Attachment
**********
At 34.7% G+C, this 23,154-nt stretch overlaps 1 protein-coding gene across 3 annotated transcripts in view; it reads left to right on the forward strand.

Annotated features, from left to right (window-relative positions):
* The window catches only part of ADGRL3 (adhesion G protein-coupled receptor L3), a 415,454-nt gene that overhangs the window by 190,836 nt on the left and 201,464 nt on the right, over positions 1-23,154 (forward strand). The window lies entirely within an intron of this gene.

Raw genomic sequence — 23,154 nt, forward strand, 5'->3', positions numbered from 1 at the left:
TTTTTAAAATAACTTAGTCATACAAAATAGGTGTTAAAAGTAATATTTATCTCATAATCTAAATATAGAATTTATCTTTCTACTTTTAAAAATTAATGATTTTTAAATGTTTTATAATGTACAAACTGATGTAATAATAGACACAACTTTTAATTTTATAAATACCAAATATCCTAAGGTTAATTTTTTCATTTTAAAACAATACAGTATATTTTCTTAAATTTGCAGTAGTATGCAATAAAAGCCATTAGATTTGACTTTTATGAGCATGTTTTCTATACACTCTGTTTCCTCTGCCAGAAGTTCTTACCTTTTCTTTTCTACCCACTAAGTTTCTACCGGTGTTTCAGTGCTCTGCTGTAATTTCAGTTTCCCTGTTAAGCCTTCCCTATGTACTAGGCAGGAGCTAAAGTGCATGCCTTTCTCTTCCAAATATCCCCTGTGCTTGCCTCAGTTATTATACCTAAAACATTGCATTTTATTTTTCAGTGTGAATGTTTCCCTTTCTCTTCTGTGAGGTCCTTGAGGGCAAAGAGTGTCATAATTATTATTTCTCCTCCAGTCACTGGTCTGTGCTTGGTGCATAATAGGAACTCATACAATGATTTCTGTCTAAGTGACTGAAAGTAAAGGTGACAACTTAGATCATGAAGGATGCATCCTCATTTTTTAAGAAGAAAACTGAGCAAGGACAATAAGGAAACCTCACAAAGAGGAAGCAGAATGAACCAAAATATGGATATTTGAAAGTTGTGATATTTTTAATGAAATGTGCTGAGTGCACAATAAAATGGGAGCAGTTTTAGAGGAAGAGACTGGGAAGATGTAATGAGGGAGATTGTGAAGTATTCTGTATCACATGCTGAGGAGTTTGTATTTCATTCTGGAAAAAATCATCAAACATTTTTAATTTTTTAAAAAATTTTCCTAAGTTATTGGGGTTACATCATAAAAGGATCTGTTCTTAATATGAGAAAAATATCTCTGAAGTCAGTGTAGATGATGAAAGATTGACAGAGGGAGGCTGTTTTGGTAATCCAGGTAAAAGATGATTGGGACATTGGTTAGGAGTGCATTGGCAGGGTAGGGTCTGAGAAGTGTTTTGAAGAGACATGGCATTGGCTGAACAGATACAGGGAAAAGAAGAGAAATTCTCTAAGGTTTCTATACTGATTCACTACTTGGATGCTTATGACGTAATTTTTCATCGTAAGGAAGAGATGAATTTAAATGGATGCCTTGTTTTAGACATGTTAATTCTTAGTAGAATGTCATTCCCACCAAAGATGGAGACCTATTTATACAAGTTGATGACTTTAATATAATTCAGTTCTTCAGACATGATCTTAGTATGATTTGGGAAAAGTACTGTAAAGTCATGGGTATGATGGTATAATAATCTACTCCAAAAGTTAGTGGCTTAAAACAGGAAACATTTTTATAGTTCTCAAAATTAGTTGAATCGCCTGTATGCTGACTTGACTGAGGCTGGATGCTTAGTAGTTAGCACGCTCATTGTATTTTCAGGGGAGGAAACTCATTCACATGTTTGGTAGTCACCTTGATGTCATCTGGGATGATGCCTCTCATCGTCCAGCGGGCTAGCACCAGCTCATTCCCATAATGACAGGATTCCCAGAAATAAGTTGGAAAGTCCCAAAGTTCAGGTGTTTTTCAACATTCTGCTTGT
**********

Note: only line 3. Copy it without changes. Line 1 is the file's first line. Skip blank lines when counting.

* The window catches only part of ADGRL3 (adhesion G protein-coupled receptor L3), a 415,454-nt gene that overhangs the window by 190,836 nt on the left and 201,464 nt on the right, over positions 1-23,154 (forward strand). The window lies entirely within an intron of this gene.